The Institute communicates its scientific and educational information in a number of ways. One major outlet is peer-reviewed publications and reports.  Cary Institute staff regularly publish in the best-rated journals in their respective fields.

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D. L. Strayer, M. L. Pace, N. F. Caraco, J. J. Cole, and S. E. G. Findlay, “Hydrology and grazing jointly control a large-river food web”, Ecology, vol. 89, p. 12-18, 2008.
D. L. Strayer, “Ecology and distribution of hyporheic microannelids (Oligochaeta, Aphanoneura, and Polychaeta) from the eastern United States”, Arch. Hydrobiol., vol. 151, p. 493-510, 2001.
D. L. Strayer and H. M. Malcom, “Submersed vegetation as habitat for invertebrates in the Hudson River Estuary”, Estuaries and Coasts, vol. 30, p. 253-264, 2007.
D. L. Strayer and W. D. Hummon, “Gastrotricha”, in J. H. Thorp and A. P. Covich (eds.). Ecology and Classification of Freshwater Invertebrates of North America. 2nd edition, 2001, p. 181-194.
D. L. Strayer, D. H. Pletscher, S. P. Hamburg, and S. C. Nodvin, “The effects of forest disturbance on land gastropod communities in northern New England”, Can. J. Zool., vol. 64, p. 2094-2098, 1986.
D. L. Strayer, “Minor taxa”, D. W. Webb (ed.). Annual and Selected Bibliography of Benthic Biology for 1988. p. 55-57, 1989.
D. L. Strayer, “Freshwater mollusks and water quality (editorial)”, J. N. Am. Benthol. Soc., vol. 18, p. 1, 1999.
D. L. Strayer, “Limits to biological distributions in groundwater”, in J. Gibert, D. Danielopol, and J. Stanford (eds.). Groundwater Ecology, 1994, p. 287-310.
D. L. Strayer, The Hudson River: A primer to the ecology of an iconic river. 2012, p. 207.
D. L. Strayer, “Mysterious mollusks multiplying in Valley”, Poughkeepsie Journal, no. October 20. 2013.
D. L. Strayer, “A new widespread morphological deformity in freshwater mussels from New York”, Northeast. Natural, vol. 15, p. 149-151, 2008.
D. L. Strayer and D. Dudgeon, “Freshwater biodiversity conservation: recent progress and future challenges”, J. N. Am. Benthol. Soc., vol. 29, p. 344-358, 2010.
D. L. Strayer, “New and rare copepods (Cyclopoida and Harpacticoida) from freshwater interstitial habitats in southeastern New York”, Stygologia, vol. 4, p. 280-291, 1988.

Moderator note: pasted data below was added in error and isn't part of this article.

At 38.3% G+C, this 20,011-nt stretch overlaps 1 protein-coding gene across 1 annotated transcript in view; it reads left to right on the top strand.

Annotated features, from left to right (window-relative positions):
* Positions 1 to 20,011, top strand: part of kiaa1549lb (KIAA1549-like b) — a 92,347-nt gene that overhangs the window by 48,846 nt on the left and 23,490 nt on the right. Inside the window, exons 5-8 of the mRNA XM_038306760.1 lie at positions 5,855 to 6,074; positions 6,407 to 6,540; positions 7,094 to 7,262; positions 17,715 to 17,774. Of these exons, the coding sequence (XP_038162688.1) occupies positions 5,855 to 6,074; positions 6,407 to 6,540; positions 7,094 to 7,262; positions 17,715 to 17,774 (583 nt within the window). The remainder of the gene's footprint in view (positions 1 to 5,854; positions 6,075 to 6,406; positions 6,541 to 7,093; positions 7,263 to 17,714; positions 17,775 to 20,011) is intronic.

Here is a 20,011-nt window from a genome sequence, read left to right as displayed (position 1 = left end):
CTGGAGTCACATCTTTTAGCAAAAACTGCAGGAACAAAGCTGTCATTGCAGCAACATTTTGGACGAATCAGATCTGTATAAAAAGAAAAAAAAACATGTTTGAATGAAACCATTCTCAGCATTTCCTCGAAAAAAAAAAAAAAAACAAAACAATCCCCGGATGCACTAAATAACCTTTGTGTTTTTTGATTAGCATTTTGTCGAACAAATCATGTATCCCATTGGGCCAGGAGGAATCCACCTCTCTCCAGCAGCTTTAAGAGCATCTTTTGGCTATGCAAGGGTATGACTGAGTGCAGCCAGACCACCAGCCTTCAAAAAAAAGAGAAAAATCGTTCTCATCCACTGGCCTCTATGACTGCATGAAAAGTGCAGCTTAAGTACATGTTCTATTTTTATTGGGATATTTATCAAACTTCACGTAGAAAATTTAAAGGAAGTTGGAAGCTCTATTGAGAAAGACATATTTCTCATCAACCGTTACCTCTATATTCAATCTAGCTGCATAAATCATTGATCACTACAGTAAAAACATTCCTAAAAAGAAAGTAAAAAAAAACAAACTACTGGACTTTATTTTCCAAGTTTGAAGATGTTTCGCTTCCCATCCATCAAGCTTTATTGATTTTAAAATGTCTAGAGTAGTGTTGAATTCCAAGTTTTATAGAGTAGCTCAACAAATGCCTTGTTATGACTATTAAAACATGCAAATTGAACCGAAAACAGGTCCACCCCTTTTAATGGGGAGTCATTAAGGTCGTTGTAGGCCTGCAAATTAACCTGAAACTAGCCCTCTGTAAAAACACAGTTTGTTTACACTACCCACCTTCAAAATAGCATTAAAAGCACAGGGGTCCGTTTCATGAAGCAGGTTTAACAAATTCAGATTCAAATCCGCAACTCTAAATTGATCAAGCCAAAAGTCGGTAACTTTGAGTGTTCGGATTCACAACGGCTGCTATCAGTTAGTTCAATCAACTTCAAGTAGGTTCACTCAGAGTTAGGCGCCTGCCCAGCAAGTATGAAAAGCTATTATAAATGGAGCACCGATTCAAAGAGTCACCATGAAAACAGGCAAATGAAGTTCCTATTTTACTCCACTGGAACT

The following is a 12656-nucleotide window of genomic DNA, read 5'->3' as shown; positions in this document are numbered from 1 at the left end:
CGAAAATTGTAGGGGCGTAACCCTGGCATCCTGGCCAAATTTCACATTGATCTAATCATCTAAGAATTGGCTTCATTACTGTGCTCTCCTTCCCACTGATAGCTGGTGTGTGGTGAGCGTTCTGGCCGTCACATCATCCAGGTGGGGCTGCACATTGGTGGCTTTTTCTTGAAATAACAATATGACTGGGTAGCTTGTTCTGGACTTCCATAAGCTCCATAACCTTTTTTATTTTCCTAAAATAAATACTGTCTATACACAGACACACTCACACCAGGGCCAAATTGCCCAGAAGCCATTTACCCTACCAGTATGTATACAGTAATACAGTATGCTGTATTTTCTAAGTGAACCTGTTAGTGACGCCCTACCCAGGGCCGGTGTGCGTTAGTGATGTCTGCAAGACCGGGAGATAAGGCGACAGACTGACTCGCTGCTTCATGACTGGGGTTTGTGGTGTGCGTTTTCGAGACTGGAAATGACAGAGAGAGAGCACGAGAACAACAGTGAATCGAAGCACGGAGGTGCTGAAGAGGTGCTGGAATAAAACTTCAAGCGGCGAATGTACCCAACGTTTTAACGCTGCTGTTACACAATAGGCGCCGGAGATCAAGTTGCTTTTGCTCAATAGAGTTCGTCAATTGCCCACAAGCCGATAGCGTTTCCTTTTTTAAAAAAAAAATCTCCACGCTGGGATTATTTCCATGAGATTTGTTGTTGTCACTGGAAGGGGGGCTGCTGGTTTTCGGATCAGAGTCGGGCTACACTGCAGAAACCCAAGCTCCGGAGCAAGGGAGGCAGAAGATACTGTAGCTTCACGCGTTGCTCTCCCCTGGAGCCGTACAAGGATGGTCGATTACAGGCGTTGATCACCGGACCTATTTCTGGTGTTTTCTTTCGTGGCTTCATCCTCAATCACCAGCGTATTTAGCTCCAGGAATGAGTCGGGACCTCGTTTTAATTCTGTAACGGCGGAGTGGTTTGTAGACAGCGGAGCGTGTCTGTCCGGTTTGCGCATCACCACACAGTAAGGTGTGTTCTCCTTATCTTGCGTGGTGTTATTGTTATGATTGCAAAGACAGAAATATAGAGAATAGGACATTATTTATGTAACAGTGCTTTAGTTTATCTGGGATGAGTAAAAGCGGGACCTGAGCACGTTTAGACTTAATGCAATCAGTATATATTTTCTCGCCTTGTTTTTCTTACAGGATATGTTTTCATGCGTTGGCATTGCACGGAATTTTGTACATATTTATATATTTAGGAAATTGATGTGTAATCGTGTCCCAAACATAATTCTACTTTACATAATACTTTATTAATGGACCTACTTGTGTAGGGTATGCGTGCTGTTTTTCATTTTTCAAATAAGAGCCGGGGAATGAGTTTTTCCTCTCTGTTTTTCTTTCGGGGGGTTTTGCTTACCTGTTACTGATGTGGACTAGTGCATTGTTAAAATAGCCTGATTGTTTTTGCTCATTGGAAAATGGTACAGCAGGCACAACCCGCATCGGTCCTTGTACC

D. L. Strayer, “North American freshwater invertebrates: a research priority”, in R. A. Abell, D. M. Olson, E. Dinerstein, P. T. Hurley, J. T. Diggs, W. Eichbaum, S. Walters, W. Wetengel, T. Allnutt, C. J. Loucks, and P. Hedao (eds.). Freshwater Ecoregions of North America: A Conservation Assessment, 2000, p. 104.
D. L. Strayer and L. C. Smith, “Relationships between zebra mussels (Dreissena polymorpha) and unionid clams during the early stages of the zebra mussel invasion of the Hudson River”, Freshwater Biol., vol. 36, p. 771-779, 1996.
D. L. Strayer, “An essay on long-term ecological studies”, Bull. Ecol. Soc. Am., vol. 67, p. 271-274, 1986.
D. L. Strayer, V. T. Eviner, J. M. Jeschke, and M. L. Pace, “Understanding the long-term effects of species invasions”, Trends Ecol. Evol., vol. 21, p. 645-651, 2006.
D. L. Strayer, “Minor taxa”, D. W. Webb (ed.). Annual and Selected Bibliography of Benthic Biology for 1986. p. 66-69, 1987.
D. L. Strayer, N. Cid, and H. M. Malcom, “Long-term changes in a population of an invasive bivalve and its effects”, Oecologia, vol. 165, p. 1063-1072, 2011.
D. L. Strayer, “Body size and abundance of benthic animals in Mirror Lake, New Hampshire”, Freshwater Biol., vol. 32, p. 83-90, 1994.
D. L. Strayer, “Benthic invertebrate fauna, lakes and reservoirs”, in G. E. Likens (ed.). Encyclopedia of Inland Waters, volume 2., 2009, p. 191-204.
D. L. Strayer, K. A. Hattala, A. Kahnle, R. D. Adams, and A. Fisk, “Has the Hudson River fish community recovered from the zebra mussel invasion along with its forage base?”, Canadian Journal of Fisheries and Aquatic Sciences, vol. 71, no. 8, p. 1146 - 1157, 2014.
D. L. Strayer and J. Ralley, “The freshwater mussels (Bivalvia: Unionoidea) of the upper Delaware River drainage”, Am. Malacol. Bull., vol. 9, p. 21-25, 1991.
D. L. Strayer, H. A. Ewing, and S. W. Bigelow, “What kind of spatial and temporal details are required in models of heterogeneous systems?”, Oikos, vol. 102, p. 654-662, 2003.
D. L. Strayer, S. E. May, P. Nielsen, W. Wollheim, and S. Hausam, “Oxygen, organic matter, and sediment granulometry as controls on hyporheic animal communities”, Arch. Hydrobiol., vol. 140, p. 131-144, 1997.


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